Summary and Analysis Part II: Chapter 20



It is the winter holiday season 1892, and Emeline Cigrand goes to visit her friend, Mrs. Lawrence, to give her a present. In conversation with Mrs. Lawrence, Emeline tells Mrs. Lawrence that she will be going home to Lafayette, Indiana, for the holidays and implies to Mrs. Lawrence that she might stay there. Mrs. Lawrence questions whether or not Emeline's feelings for Holmes have changed. Mrs. Lawrence never sees Emeline again. Eventually, out of concern for Emeline, Mrs. Lawrence asks Holmes about his personal secretary's whereabouts. He tells her that Emeline has gone off to be married. Mrs. Lawrence finds it odd that she didn't know this, being friends with Emeline. With more questioning, Holmes produces Emeline's wedding announcement as confirmation of her plans. Mrs. Lawrence is still suspicious and continues to raise questions with Holmes for quite some time. At this point, Lawrence is convinced that he killed her, but she never goes to the authorities.

Meanwhile, Holmes de-skins the dead Emeline from the waist up, carries her out of the building in a trunk with the help of some unsuspecting residents, ships the trunk off to an articulator who further processes the body, and sells her skeleton to medical science. Although nobody knows at the time, a woman's footprint is left on his vault.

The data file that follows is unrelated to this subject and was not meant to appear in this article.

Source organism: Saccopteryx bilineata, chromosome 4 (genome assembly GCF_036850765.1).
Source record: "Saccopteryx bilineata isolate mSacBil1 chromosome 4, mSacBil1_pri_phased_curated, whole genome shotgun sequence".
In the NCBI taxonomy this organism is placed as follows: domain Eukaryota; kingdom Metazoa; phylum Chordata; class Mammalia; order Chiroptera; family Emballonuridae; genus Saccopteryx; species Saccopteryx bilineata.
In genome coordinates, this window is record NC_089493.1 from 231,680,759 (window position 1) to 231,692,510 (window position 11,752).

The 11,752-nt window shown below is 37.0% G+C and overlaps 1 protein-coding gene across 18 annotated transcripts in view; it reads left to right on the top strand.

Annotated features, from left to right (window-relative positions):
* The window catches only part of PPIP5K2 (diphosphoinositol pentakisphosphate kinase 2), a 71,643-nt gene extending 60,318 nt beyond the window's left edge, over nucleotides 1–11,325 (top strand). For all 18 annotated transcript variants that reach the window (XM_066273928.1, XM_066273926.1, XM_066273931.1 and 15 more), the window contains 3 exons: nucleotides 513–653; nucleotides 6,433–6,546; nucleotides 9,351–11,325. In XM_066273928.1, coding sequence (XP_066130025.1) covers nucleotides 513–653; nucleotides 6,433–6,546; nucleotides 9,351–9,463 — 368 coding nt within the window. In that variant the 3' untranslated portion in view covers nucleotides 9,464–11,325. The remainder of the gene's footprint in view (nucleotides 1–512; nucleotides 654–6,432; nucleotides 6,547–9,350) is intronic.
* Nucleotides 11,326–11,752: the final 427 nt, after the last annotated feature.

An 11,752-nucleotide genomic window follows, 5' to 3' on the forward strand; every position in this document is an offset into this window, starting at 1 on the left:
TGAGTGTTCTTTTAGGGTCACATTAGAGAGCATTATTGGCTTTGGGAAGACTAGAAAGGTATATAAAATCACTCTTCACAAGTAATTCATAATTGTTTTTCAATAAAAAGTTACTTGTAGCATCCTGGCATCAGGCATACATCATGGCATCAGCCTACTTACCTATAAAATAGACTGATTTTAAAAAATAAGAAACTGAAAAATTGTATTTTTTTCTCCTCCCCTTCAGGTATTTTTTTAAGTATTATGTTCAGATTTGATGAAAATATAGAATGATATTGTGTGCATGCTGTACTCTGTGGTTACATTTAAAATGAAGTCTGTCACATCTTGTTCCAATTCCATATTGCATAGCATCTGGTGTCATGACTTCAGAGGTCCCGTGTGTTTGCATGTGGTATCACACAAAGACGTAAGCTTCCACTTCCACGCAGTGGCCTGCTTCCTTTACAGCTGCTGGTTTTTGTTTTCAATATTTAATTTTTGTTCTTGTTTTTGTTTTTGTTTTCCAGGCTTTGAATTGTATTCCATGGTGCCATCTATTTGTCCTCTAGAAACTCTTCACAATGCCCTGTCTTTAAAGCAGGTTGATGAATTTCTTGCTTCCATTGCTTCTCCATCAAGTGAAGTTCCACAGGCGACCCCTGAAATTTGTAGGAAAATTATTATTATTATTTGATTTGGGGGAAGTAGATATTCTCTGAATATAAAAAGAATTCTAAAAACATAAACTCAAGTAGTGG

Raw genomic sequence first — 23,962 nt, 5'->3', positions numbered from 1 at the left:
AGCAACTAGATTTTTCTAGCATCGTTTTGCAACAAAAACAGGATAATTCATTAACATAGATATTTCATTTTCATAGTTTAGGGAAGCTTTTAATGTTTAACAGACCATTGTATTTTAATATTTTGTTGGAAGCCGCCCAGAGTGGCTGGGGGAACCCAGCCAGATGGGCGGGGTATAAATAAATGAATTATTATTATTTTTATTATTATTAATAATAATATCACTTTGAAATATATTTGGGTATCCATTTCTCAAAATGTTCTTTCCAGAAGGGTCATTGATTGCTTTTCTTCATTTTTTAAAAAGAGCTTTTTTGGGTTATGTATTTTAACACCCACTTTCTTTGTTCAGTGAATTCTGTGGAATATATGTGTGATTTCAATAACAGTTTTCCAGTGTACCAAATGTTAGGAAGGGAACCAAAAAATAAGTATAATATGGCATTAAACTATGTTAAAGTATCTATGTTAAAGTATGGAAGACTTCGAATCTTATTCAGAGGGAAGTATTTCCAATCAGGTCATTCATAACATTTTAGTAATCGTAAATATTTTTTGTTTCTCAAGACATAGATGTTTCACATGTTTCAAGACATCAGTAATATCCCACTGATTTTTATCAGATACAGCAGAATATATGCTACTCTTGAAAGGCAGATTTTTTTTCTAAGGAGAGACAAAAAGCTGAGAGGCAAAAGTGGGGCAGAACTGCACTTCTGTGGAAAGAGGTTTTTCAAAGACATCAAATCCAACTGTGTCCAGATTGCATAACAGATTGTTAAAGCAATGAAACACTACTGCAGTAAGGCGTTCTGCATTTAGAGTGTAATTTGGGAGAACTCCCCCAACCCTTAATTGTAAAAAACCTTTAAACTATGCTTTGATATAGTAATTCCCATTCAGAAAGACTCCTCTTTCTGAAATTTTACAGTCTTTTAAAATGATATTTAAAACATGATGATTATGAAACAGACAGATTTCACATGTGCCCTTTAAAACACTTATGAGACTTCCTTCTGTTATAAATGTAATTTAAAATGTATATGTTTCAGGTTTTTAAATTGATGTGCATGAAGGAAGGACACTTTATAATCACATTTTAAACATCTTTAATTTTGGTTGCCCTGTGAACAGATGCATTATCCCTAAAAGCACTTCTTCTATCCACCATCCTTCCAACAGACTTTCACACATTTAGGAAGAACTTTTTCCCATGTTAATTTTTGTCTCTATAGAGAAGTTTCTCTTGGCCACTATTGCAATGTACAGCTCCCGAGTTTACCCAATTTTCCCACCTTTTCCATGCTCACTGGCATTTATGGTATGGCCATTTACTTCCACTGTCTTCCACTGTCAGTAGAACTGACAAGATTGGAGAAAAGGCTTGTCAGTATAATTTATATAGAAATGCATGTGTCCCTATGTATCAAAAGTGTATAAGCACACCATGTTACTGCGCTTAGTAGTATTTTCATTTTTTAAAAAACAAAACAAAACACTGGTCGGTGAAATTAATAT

So far in the novel, readers have been privy to Holmes's killing one of his victims. Characters such as Ned Conner clearly are suspicious of Holmes. However, what makes Mrs. Lawrence different is her persistent questioning of Holmes. Puzzlingly enough, no one, including Mrs. Lawrence, who is convinced Holmes killed Emeline, ever reports him. This chapter moves just a tiny step closer to uncovering Holmes.

Larson effectively weaves in quotes from his research to create a specific mood and effect. The author uses quotes from Lawrence about Holmes to give a firsthand account of how Holmes could go undiscovered for so long despite suspicions. In another sense, this chapter serves as social commentary about the incompetence of the police in Chicago during the time of the fair, compared to today's standards.

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